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March is Traumatic Brain Injury Awareness Month

March 2, 2010 by Steven M. Gursten

TBI Lawyer gives brain injury prevention tips, so Michigan drivers can protect themselves from the “silent epidemic”

There are 1.4 million people across the country who sustain a traumatic brain injury every year.

About 50,000 people die from brain injury.

Another 235,000 are hospitalized annually.

And 1.1 million people are treated and released from hospital emergency rooms.

These statistics from the Centers for Disease Control and Prevention are startling, and show how pervasive this “silent epidemic” can be. But what the CDC cannot count is the number of people with TBI who are not seen in an emergency room, or who receive no care.

One of the main reasons for this is because emergency rooms miss up to 85 percent of brain injuries after a person has been in a car accident. Our brain injury lawyers have witnessed accident cases where a catastrophically brain-injured person literally walked away after a car crash, without even an ambulance or ER visit, only to become permanently disabled with a serious traumatic brain injury.

And as lawyers handling brain injury cases, we certainly believe it’s important to stress the fact that ERs frequently miss the diagnosis of brain injuries. March is Traumatic Brain Injury Awareness Month. Since motor vehicle accidents (primarily car accidents and truck accidents) are the leading cause of TBI, we’d like to offer some important prevention tips.

Protect Yourself from Brain Injury

1. Motorcycle helmets provide protection for motorcycle drivers for all types of closed-head injuries, and, contrary to urban myth, are not associated with increased neck injuries.

2. As many as 85 percent of bicycle-related head injuries could be prevented if bike riders were to wear protective helmets. An average of 140,000 head injuries per year are attributed to children and adolescents in bicycle accidents. (Our lawyers play an active role in the Michigan Association for Justice bike helmet give-away held several times a year, and have donated thousands of dollars to help prevent child brain injuries.)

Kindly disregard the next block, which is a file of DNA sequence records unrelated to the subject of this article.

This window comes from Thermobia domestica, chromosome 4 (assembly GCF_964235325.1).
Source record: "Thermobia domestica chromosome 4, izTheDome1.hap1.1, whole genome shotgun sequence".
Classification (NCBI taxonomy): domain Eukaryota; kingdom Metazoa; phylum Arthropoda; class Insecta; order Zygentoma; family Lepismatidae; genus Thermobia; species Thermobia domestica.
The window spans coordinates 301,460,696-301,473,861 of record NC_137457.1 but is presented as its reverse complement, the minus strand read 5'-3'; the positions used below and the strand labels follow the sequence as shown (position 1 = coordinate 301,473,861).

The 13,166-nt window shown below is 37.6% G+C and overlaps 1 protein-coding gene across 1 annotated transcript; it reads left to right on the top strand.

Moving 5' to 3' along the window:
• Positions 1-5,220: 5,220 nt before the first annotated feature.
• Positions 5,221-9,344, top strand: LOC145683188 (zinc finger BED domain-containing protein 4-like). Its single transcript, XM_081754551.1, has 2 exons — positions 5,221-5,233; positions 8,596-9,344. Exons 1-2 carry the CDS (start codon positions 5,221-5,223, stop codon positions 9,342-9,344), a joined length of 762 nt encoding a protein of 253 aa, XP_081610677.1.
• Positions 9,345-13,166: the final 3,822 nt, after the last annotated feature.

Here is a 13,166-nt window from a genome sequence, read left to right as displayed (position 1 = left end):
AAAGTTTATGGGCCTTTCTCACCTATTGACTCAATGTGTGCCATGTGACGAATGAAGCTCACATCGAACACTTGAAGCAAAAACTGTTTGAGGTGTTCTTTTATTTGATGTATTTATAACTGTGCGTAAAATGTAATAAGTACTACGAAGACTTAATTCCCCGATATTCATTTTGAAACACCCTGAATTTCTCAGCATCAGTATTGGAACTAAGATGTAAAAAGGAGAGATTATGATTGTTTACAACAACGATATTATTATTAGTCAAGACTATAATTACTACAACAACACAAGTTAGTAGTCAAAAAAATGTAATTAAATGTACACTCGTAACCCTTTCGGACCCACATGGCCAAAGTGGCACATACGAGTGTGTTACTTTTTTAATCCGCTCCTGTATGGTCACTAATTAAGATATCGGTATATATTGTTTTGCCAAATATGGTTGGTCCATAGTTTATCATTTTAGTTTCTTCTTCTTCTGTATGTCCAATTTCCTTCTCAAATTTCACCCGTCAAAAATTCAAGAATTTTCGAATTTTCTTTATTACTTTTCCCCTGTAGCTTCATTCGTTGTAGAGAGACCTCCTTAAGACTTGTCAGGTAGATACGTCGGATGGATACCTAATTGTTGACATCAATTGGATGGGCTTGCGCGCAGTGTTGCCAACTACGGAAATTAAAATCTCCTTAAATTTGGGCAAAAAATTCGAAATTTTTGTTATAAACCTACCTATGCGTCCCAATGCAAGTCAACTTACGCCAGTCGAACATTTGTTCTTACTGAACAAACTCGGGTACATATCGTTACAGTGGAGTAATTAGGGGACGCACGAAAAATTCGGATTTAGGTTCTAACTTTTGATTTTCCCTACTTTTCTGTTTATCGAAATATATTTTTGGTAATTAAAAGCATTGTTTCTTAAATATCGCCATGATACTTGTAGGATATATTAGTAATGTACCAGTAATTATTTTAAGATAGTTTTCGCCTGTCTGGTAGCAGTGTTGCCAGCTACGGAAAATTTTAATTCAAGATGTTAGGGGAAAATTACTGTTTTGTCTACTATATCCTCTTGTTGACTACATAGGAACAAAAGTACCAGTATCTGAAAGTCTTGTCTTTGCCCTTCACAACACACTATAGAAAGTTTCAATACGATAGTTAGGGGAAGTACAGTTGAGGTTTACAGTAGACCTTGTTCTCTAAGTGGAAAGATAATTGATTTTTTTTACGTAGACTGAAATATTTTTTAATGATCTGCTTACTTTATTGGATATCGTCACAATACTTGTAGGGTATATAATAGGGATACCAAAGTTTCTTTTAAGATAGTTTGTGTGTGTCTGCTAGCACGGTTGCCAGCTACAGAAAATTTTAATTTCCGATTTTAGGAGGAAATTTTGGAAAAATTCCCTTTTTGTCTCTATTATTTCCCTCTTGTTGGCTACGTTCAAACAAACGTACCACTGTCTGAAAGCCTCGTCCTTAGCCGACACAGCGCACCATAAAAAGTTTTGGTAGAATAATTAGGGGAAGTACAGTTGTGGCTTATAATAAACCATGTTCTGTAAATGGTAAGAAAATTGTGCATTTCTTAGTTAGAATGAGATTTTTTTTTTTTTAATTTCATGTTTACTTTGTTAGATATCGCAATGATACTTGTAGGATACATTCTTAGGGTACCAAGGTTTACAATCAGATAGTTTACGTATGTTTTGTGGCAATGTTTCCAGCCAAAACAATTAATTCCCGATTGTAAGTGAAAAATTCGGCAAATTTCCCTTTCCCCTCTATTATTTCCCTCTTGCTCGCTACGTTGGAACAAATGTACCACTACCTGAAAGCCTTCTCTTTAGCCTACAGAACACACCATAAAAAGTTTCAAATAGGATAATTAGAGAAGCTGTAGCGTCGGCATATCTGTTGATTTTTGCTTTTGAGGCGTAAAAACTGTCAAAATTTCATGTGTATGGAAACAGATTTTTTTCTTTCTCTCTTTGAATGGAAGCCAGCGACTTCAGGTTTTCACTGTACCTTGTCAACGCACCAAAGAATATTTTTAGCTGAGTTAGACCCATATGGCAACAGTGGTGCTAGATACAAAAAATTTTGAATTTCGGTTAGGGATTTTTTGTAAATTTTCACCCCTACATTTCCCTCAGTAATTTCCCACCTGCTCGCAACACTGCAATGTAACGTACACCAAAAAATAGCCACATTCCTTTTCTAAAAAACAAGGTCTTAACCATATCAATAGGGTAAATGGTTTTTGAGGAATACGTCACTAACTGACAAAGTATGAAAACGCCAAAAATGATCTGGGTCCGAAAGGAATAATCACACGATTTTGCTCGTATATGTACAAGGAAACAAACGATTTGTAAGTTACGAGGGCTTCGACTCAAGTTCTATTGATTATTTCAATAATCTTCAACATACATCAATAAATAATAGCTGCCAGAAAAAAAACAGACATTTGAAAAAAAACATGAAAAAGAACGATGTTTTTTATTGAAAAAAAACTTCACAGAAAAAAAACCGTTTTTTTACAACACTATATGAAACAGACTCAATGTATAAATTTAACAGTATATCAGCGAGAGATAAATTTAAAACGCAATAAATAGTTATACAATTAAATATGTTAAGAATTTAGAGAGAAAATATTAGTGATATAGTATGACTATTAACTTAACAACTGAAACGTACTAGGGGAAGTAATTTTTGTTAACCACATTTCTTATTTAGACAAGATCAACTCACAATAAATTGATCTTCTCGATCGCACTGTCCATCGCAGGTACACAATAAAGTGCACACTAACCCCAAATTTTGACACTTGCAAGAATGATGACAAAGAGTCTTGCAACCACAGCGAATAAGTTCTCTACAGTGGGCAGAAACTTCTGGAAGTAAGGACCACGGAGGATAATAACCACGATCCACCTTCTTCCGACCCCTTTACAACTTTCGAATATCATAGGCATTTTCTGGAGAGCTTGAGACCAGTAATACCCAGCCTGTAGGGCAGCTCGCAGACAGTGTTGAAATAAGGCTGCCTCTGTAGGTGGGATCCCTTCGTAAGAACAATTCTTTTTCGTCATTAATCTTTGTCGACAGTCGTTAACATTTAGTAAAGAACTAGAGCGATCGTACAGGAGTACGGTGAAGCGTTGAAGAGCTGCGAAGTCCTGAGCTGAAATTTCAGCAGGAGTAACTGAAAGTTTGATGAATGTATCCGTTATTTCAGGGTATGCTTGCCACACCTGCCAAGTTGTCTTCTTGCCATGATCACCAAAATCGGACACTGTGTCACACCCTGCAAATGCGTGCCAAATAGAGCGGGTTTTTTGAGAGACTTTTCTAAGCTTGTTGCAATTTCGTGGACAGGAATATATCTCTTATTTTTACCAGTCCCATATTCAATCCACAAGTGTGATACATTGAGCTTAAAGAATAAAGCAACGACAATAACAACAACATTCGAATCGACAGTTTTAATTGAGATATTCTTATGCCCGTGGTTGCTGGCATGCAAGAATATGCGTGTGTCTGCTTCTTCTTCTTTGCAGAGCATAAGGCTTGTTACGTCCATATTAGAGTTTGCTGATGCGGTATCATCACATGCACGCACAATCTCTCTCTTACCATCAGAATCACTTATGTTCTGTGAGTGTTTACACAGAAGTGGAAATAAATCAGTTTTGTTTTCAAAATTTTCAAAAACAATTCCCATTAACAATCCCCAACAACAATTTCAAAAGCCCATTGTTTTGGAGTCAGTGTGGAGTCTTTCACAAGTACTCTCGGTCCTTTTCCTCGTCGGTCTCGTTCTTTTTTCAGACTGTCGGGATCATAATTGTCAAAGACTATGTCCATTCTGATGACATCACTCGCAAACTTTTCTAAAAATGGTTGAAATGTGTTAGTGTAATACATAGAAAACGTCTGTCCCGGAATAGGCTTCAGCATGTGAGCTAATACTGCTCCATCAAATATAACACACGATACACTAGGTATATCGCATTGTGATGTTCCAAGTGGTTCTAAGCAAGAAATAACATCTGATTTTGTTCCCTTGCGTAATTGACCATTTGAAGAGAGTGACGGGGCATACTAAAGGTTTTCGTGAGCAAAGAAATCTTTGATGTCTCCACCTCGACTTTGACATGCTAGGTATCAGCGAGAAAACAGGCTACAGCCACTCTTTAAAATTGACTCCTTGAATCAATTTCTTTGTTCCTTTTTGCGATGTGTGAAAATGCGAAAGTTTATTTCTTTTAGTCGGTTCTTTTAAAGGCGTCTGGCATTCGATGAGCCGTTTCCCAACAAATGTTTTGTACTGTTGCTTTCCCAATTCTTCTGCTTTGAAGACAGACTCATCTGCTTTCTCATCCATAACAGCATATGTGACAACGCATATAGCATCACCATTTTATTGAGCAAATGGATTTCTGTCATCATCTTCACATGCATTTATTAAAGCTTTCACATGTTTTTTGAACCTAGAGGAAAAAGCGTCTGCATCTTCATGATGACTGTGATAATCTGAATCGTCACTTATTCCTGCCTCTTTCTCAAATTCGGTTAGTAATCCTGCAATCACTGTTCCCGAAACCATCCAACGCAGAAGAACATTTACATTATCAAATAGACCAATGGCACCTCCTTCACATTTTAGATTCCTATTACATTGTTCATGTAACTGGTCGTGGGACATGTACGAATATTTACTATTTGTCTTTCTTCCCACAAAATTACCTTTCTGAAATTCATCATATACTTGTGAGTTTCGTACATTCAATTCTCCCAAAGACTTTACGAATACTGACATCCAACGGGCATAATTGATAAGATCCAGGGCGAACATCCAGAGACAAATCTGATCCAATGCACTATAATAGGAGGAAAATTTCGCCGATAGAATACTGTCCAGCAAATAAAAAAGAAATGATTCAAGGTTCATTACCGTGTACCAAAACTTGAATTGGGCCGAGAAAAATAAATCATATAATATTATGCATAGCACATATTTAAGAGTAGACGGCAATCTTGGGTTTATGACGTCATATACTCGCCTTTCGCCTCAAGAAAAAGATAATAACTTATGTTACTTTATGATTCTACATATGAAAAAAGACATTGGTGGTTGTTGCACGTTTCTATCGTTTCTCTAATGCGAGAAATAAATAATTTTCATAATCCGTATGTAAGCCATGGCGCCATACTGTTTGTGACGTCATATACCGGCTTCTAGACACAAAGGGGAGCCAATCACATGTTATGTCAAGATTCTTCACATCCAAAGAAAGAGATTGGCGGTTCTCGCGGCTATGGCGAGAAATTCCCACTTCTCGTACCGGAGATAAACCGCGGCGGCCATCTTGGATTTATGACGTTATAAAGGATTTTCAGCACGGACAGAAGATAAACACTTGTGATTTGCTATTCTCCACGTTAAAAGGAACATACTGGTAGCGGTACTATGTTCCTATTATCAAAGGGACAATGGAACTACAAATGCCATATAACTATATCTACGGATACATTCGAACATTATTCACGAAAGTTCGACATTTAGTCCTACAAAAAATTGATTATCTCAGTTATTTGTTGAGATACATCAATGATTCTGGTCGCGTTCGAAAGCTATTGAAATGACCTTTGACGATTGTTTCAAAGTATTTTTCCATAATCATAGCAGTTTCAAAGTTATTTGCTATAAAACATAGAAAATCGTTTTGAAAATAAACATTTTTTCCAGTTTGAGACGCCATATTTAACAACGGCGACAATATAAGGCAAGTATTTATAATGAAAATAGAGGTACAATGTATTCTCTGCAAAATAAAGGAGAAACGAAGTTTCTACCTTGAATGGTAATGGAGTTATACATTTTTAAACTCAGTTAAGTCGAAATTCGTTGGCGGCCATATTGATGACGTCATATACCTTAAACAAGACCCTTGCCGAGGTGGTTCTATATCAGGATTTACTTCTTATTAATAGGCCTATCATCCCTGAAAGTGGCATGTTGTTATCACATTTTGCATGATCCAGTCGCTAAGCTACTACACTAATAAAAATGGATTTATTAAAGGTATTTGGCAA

3. Air bags have been associated with a substantial reduction of fatalities in car accidents involving adults. However, children younger than 10 (seated in the front seat) had a 34 percent increased risk of dying in frontal crashes in cars equipped with dual airbags.

4. A study reports side air bags, which include head protection, can decrease deaths from side-impact crashes up to 45 percent. The majority of deaths in a side collision are a result of head injuries.

(Sources: 1. Journal of Trauma, 38(2): 242-245; 2. New England Journal of Medicine, 320: 1361-1367; 3. Journal of the American Medical Association, 298(17): 1437-1439; Insurance Institute of Highway Safety)

You can also check out the Brain Injury Association of America website.

Common Symptoms of TBI

Another way to protect yourself against traumatic brain injury is to be aware of the symptoms. Sadly, many doctors miss them while focusing only on the acute injuries, and it’s not uncommon for months to pass before a brain injury is formally diagnosed.

Early TBI is often not detected by traditional MRI or CT scans because the brain actually goes into a hyper-metabolic state as it tries to protect itself after a trauma. There is an uptake of glucose that masks many of the symptoms. But symptoms often worsen over time, causing further injury and brain damage.

Remember the tragedy of Natasha Richardson last year. She fell on a bunny hill while skiing, and then resumed skiing only to succumb to a fatal brain injury. This demonstrated a person can suffer a traumatic brain injury serious enough to kill, and yet function very well for hours and sometimes days afterward.

Here is a list of common TBI symptoms.

* Chronic headaches or neck pain;
* Feeling exhausted all the time;
* Mood changes;
* Changes in sleep patterns;
* Light-headedness, dizziness or loss of balance;
* Nausea;
* Increased sensitivity to lights and sounds;
* Blurred vision or tired eyes;
* Loss of sense of smell or taste; and
* Ringing in the ears, called tinnitus.

* Difficulty remembering, concentrating or making decisions;
* Slowness in thinking, speaking, acting or reading;
* Getting lost or easily confused;
* Difficulty focusing;
* Depression; and
* Anxiety.

Please visit the TBI section in my web site for a more detailed account of traumatic brain injury symptoms.

On Thursday, I will resume my series of blogs on the top Federal Motor Carrier Safety Administration regulations trucking lawyers must know

– Photo courtesy of Creative Commons, by mikebaird

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